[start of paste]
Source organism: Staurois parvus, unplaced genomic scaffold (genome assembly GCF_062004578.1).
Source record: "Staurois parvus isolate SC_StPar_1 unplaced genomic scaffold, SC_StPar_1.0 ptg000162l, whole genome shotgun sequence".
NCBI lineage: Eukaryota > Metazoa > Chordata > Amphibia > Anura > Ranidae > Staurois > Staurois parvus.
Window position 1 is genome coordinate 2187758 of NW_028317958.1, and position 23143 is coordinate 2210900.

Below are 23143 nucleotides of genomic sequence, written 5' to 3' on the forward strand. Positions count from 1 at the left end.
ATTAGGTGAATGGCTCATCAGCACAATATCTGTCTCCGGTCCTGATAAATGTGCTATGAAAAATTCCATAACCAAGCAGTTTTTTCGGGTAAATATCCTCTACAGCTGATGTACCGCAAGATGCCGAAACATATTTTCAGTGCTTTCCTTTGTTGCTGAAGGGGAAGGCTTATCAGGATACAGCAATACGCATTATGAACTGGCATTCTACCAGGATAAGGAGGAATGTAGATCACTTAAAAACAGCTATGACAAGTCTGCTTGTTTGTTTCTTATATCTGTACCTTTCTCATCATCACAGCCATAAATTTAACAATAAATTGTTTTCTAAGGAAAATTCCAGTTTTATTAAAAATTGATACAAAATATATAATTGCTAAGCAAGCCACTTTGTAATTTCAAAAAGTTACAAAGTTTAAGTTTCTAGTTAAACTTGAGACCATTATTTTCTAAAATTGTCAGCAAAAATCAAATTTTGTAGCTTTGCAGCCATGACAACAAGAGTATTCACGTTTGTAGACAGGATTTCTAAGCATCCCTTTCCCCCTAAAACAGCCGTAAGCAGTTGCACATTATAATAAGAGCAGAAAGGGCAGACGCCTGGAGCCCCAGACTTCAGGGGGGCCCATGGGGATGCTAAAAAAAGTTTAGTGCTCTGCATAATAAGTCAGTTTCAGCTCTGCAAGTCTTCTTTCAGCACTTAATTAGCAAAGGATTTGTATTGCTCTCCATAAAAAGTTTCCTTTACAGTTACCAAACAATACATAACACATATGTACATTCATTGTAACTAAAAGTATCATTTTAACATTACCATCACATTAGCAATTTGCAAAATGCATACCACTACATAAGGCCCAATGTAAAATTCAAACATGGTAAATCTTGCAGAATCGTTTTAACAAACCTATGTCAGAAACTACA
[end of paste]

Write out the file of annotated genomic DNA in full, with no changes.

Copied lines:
Source organism: Staurois parvus, unplaced genomic scaffold (genome assembly GCF_062004578.1).
Source record: "Staurois parvus isolate SC_StPar_1 unplaced genomic scaffold, SC_StPar_1.0 ptg000162l, whole genome shotgun sequence".
NCBI lineage: Eukaryota > Metazoa > Chordata > Amphibia > Anura > Ranidae > Staurois > Staurois parvus.
Window position 1 is genome coordinate 2187758 of NW_028317958.1, and position 23143 is coordinate 2210900.

Below are 23143 nucleotides of genomic sequence, written 5' to 3' on the forward strand. Positions count from 1 at the left end.
ATTAGGTGAATGGCTCATCAGCACAATATCTGTCTCCGGTCCTGATAAATGTGCTATGAAAAATTCCATAACCAAGCAGTTTTTTCGGGTAAATATCCTCTACAGCTGATGTACCGCAAGATGCCGAAACATATTTTCAGTGCTTTCCTTTGTTGCTGAAGGGGAAGGCTTATCAGGATACAGCAATACGCATTATGAACTGGCATTCTACCAGGATAAGGAGGAATGTAGATCACTTAAAAACAGCTATGACAAGTCTGCTTGTTTGTTTCTTATATCTGTACCTTTCTCATCATCACAGCCATAAATTTAACAATAAATTGTTTTCTAAGGAAAATTCCAGTTTTATTAAAAATTGATACAAAATATATAATTGCTAAGCAAGCCACTTTGTAATTTCAAAAAGTTACAAAGTTTAAGTTTCTAGTTAAACTTGAGACCATTATTTTCTAAAATTGTCAGCAAAAATCAAATTTTGTAGCTTTGCAGCCATGACAACAAGAGTATTCACGTTTGTAGACAGGATTTCTAAGCATCCCTTTCCCCCTAAAACAGCCGTAAGCAGTTGCACATTATAATAAGAGCAGAAAGGGCAGACGCCTGGAGCCCCAGACTTCAGGGGGGCCCATGGGGATGCTAAAAAAAGTTTAGTGCTCTGCATAATAAGTCAGTTTCAGCTCTGCAAGTCTTCTTTCAGCACTTAATTAGCAAAGGATTTGTATTGCTCTCCATAAAAAGTTTCCTTTACAGTTACCAAACAATACATAACACATATGTACATTCATTGTAACTAAAAGTATCATTTTAACATTACCATCACATTAGCAATTTGCAAAATGCATACCACTACATAAGGCCCAATGTAAAATTCAAACATGGTAAATCTTGCAGAATCGTTTTAACAAACCTATGTCAGAAACTACA